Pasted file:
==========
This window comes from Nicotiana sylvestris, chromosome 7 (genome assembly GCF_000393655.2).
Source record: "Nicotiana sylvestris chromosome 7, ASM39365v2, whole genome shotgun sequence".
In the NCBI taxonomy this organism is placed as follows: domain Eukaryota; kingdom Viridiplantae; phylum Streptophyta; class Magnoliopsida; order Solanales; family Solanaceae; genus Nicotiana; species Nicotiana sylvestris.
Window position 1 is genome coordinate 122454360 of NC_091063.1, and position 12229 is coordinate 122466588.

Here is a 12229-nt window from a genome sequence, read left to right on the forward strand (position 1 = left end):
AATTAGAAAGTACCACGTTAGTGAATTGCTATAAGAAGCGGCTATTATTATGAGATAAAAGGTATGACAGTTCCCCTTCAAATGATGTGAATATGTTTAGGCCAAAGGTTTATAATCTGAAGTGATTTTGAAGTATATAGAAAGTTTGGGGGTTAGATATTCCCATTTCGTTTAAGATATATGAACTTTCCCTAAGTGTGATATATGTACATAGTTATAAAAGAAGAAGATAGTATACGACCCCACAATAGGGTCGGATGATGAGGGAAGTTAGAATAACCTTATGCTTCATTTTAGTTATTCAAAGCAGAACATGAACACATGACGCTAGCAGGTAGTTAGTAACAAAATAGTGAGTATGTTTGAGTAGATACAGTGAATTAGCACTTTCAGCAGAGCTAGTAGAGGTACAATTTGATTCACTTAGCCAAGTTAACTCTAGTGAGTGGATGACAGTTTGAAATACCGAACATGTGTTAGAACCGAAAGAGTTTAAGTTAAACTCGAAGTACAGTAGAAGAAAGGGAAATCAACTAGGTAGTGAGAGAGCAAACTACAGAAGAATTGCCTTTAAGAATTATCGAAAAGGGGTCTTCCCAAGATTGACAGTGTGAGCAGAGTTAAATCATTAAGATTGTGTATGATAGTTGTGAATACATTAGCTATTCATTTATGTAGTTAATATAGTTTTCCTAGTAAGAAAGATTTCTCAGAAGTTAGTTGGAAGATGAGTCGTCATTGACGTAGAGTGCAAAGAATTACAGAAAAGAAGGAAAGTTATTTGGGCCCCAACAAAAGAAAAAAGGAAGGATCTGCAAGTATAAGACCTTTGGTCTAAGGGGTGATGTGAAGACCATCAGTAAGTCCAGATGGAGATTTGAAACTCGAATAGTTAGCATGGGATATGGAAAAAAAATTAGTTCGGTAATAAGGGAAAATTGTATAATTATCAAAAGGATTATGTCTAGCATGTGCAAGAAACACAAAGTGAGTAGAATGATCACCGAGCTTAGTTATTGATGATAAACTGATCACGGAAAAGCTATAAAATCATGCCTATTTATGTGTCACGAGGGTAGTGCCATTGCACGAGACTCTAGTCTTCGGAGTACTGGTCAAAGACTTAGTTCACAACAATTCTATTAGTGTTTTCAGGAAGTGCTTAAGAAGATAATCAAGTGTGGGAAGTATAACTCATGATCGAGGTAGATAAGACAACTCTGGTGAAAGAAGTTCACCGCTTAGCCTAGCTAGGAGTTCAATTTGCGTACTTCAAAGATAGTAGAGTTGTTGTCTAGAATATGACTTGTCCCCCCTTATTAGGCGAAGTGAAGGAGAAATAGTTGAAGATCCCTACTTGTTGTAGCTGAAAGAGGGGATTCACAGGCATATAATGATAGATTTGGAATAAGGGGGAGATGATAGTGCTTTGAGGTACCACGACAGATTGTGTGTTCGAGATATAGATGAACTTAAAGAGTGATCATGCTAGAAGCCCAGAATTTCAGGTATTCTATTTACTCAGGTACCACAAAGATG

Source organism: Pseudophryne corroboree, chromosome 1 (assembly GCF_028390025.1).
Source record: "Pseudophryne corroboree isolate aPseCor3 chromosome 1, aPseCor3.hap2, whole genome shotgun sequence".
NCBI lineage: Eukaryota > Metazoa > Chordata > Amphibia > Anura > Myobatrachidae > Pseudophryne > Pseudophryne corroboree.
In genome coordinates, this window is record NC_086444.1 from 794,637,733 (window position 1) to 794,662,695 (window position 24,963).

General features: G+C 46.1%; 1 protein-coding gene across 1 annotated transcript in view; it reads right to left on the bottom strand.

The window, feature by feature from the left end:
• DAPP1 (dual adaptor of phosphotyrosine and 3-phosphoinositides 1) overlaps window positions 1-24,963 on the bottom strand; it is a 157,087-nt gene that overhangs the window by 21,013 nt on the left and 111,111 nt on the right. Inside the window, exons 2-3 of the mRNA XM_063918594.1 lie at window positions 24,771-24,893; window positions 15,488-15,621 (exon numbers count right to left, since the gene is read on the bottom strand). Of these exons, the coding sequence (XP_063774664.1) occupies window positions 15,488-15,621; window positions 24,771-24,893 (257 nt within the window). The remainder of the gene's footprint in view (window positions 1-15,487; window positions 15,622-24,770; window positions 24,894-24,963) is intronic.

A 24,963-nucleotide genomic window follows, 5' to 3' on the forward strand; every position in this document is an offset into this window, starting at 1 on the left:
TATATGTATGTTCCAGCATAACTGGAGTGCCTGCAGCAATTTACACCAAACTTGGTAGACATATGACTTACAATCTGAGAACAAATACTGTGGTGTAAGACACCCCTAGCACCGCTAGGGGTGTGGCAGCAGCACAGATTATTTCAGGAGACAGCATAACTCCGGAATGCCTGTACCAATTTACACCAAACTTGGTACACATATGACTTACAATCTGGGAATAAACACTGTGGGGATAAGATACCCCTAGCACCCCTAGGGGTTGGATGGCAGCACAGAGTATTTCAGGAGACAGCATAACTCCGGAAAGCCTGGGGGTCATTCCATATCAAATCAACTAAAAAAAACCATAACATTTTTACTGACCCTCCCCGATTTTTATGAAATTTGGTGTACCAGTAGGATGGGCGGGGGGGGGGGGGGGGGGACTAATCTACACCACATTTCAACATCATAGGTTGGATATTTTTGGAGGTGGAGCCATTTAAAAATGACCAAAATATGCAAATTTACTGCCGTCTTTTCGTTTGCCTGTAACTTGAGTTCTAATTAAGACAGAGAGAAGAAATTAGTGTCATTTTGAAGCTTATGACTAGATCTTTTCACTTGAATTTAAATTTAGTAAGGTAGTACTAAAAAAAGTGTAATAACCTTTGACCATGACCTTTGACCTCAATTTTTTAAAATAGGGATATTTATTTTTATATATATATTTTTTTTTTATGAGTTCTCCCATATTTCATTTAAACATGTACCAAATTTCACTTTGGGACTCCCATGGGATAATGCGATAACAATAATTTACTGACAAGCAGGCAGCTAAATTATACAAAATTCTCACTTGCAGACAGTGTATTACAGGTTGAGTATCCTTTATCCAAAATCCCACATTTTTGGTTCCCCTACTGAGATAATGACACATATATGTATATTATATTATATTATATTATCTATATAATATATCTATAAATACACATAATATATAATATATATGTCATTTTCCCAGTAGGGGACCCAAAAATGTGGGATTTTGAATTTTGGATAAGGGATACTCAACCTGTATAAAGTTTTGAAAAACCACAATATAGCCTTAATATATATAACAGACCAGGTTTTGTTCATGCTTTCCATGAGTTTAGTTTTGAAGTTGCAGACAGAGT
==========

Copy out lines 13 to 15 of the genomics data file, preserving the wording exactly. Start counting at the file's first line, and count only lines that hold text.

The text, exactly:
• DAPP1 (dual adaptor of phosphotyrosine and 3-phosphoinositides 1) overlaps window positions 1-24,963 on the bottom strand; it is a 157,087-nt gene that overhangs the window by 21,013 nt on the left and 111,111 nt on the right. Inside the window, exons 2-3 of the mRNA XM_063918594.1 lie at window positions 24,771-24,893; window positions 15,488-15,621 (exon numbers count right to left, since the gene is read on the bottom strand). Of these exons, the coding sequence (XP_063774664.1) occupies window positions 15,488-15,621; window positions 24,771-24,893 (257 nt within the window). The remainder of the gene's footprint in view (window positions 1-15,487; window positions 15,622-24,770; window positions 24,894-24,963) is intronic.

A 24,963-nucleotide genomic window follows, 5' to 3' on the forward strand; every position in this document is an offset into this window, starting at 1 on the left:
TATATGTATGTTCCAGCATAACTGGAGTGCCTGCAGCAATTTACACCAAACTTGGTAGACATATGACTTACAATCTGAGAACAAATACTGTGGTGTAAGACACCCCTAGCACCGCTAGGGGTGTGGCAGCAGCACAGATTATTTCAGGAGACAGCATAACTCCGGAATGCCTGTACCAATTTACACCAAACTTGGTACACATATGACTTACAATCTGGGAATAAACACTGTGGGGATAAGATACCCCTAGCACCCCTAGGGGTTGGATGGCAGCACAGAGTATTTCAGGAGACAGCATAACTCCGGAAAGCCTGGGGGTCATTCCATATCAAATCAACTAAAAAAAACCATAACATTTTTACTGACCCTCCCCGATTTTTATGAAATTTGGTGTACCAGTAGGATGGGCGGGGGGGGGGGGGGGGGGACTAATCTACACCACATTTCAACATCATAGGTTGGATATTTTTGGAGGTGGAGCCATTTAAAAATGACCAAAATATGCAAATTTACTGCCGTCTTTTCGTTTGCCTGTAACTTGAGTTCTAATTAAGACAGAGAGAAGAAATTAGTGTCATTTTGAAGCTTATGACTAGATCTTTTCACTTGAATTTAAATTTAGTAAGGTAGTACTAAAAAAAGTGTAATAACCTTTGACCATGACCTTTGACCTCAATTTTTTAAAATAGGGATATTTATTTTTATATATATATTTTTTTTTTATGAGTTCTCCCATATTTCATTTAAACATGTACCAAATTTCACTTTGGGACTCCCATGGGATAATGCGATAACAATAATTTACTGACAAGCAGGCAGCTAAATTATACAAAATTCTCACTTGCAGACAGTGTATTACAGGTTGAGTATCCTTTATCCAAAATCCCACATTTTTGGTTCCCCTACTGAGATAATGACACATATATGTATATTATATTATATTATATTATCTATATAATATATCTATAAATACACATAATATATAATATATATGTCATTTTCCCAGTAGGGGACCCAAAAATGTGGGATTTTGAATTTTGGATAAGGGATACTCAACCTGTATAAAGTTTTGAAAAACCACAATATAGCCTTAATATATATAACAGACCAGGTTTTGTTCATGCTTTCCATGAGTTTAGTTTTGAAGTTGCAGACAGAGT